The Tutor (The Ballinger Bastards #2) Read Online Sahara Kelly

Categories Genre: Historical Fiction, Romance Tags Authors: Series: The Ballinger Bastards Series by Sahara Kelly

Total pages in book: 84
Estimated words: 78533 (not accurate)
Estimated Reading Time in minutes: 393(@200wpm)___ 314(@250wpm)___ 262(@300wpm)


Those who teach still have much to learn…

Mr John Ashgate, Ballinger Bastard, is an educator, through and through. He loves watching his students learn, as much as he enjoys watching them grow into intelligent young men. Being settled in remote Wayhill Castle gives him the added privacy of the countryside and a welcome respite from the judgement of Society on his birth.
Mrs Caroline Wellsmere, the lovely new Wayhill governess, has a few secrets of her own. A widow for several years, she’s also found solace at the castle, along with young ladies who are both challenging and delightful. The latter description could also be applied to her counterpart, the attractive tutor, who sparks an immediate response in places she’d thought long dead.
Their relationship grows apace, but when an unexpected incident disrupts the tranquillity of the countryside, the two of them have no choice but to seek help, lest young lives meet the worst of fates. Joining old friends in London is a good start, but there are tricky paths to walk before all are safe.
It’s a dangerous undertaking for Caro and John, even though together they’re a force to be reckoned with. But no matter the outcome, one thing is clear. When you truly love someone, no obstacle is insurmountable…

Full Book:


The sun had set not long ago, but the soft crimson rays were still strong enough to illuminate the facade of the stately mansion, nestled into the countryside like a hidden bloom in a thicket of leaves.

It valued its privacy, guarded its occupants, and protected them from danger, whether from natural or human sources. It had done so for several decades now and showed no signs of abandoning its mission.

On this particular evening, the carriage approaching in the dusk bore something other than a threat. Instead, a gentleman sat within, staring at the rosy bricks, lights beginning to appear and twinkle behind windows of glass warped by centuries.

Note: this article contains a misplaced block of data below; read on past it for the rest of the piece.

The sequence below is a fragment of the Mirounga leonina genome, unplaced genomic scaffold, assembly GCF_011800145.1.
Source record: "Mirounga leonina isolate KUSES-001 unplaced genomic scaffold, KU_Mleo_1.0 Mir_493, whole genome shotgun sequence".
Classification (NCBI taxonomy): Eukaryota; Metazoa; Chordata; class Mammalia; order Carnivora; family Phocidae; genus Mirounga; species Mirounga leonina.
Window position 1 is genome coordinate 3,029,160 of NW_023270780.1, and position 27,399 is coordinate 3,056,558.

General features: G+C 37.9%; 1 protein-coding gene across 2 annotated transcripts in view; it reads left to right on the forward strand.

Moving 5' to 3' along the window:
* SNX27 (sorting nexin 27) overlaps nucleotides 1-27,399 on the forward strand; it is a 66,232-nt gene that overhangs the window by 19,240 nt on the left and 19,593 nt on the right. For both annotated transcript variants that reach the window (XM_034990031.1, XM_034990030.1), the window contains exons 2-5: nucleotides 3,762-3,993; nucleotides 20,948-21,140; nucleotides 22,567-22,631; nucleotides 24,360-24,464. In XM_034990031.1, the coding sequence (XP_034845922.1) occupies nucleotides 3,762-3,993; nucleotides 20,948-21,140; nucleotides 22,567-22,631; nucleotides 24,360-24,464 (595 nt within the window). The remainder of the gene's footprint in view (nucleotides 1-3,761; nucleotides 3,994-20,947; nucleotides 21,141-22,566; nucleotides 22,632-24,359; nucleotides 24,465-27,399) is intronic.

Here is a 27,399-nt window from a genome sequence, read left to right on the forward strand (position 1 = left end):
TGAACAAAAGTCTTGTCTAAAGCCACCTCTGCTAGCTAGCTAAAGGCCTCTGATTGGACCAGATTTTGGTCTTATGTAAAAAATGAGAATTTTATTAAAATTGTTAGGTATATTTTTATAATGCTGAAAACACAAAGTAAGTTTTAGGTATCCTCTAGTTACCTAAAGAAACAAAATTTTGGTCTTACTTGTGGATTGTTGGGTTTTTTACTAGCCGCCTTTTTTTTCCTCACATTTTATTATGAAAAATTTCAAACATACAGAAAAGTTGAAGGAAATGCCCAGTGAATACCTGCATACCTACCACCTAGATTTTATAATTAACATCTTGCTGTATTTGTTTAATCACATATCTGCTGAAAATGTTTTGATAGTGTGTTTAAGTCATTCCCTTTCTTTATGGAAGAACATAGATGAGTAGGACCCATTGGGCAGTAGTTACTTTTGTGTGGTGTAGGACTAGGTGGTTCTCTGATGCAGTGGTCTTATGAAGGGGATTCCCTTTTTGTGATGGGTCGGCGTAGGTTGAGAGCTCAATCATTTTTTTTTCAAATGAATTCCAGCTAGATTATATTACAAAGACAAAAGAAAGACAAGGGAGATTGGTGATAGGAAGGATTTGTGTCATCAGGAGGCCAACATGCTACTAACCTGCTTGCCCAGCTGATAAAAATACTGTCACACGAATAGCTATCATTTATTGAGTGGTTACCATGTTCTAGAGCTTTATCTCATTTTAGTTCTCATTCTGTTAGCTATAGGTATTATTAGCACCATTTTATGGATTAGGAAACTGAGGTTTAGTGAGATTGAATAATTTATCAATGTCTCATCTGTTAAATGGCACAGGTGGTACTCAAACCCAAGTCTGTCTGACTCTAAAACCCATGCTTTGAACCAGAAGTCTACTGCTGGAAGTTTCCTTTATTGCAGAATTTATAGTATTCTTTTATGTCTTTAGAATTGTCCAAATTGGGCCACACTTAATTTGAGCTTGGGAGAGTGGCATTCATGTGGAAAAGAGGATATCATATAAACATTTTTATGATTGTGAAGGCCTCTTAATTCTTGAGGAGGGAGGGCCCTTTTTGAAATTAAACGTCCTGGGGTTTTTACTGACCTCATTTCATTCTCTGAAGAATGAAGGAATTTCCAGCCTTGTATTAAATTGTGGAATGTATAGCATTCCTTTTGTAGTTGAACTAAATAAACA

Since he’d had no notion of what to expect, the sight reassured him. It was, in its own way, welcoming, an observation he’d not anticipated.

They drew up beside the massive doors, halting in a spot where he could alight and climb one of the matching stone staircases, which he did, silently and without assistance. Even though he held a bundle in his arms and moved carefully, as if unwilling to jostle it.

A huge door swung wide, spilling golden light into the growing dusk.

“Welcome, sir. We’ve been expecting you.” A tall woman curtseyed respectfully and smiled. “You had a good journey, I trust?”

He nodded. “I did.” The words were brusque, but his face reflected more of his emotions than he would have wished. “I suppose I should give you…” He held out his bundle.

The woman nodded. “Indeed, sir. We’re ready for him.” She accepted the offer, taking the blanketed package and peeling back several layers of wool. “There’s a lad, then,” she cooed, gently stroking the soft cheek thus revealed.

Eyes opened, blue, dark though, as if touched by grey. The baby stared at her, then gurgled, blinking and moving, stretching in his cocoon.

“Well then,” the gentleman cleared his throat. “I should go.” Silence fell, and he swallowed harshly before saying anything else. “Take good care of him, won’t you?”

“Of course, sir.” Her words were reassuring. “You know we will, otherwise we’d not be standing here right now.” She cuddled the little one. “He’ll have everything we can give him. A home, a family of sorts, an education…he’ll grow up to be a fine lad and an even finer man, never you fear.”

“His mama,” he choked, “his mama was a governess. A poet too.”

“And you think he’ll have a head for knowledge, do you?”

“She was quite brilliant, and I have an extensive library. It has always been my joy.”

“Then we’ll have to see if this little fellow has a liking for such things, won’t we?”

A nod was all he could manage. Recalling himself, he reached inside his pocket and pulled out a small, well-worn book. “This was my father’s, then mine. I’d like him to have it when he’s old enough…”

“In that case, we shall see that he gets it, sir.” She nodded back. “We feel ’tis important for our children to know that they are here because they were loved, not because they were abandoned.”

His throat closed for a moment before he could respond. “Yes. That’s why…” he waved his hand vaguely at the building, “Ballinger Priory was the only option for me…”

“I understand, sir,” the woman’s voice was soft and gentle, as she easily slid into a comforting sway in time with her little armful’s babbles.

“I must away.” He took one last look at the baby. “But I’m leaving you with a large piece of my heart.”

“All our children know that, sir. They are taught that love sometimes requires sacrifice, but that it is still love, all the same, and very valuable. All of us here, although we are not parents, try to fill whatever gaps we can. We love our extended family as if it was our own.”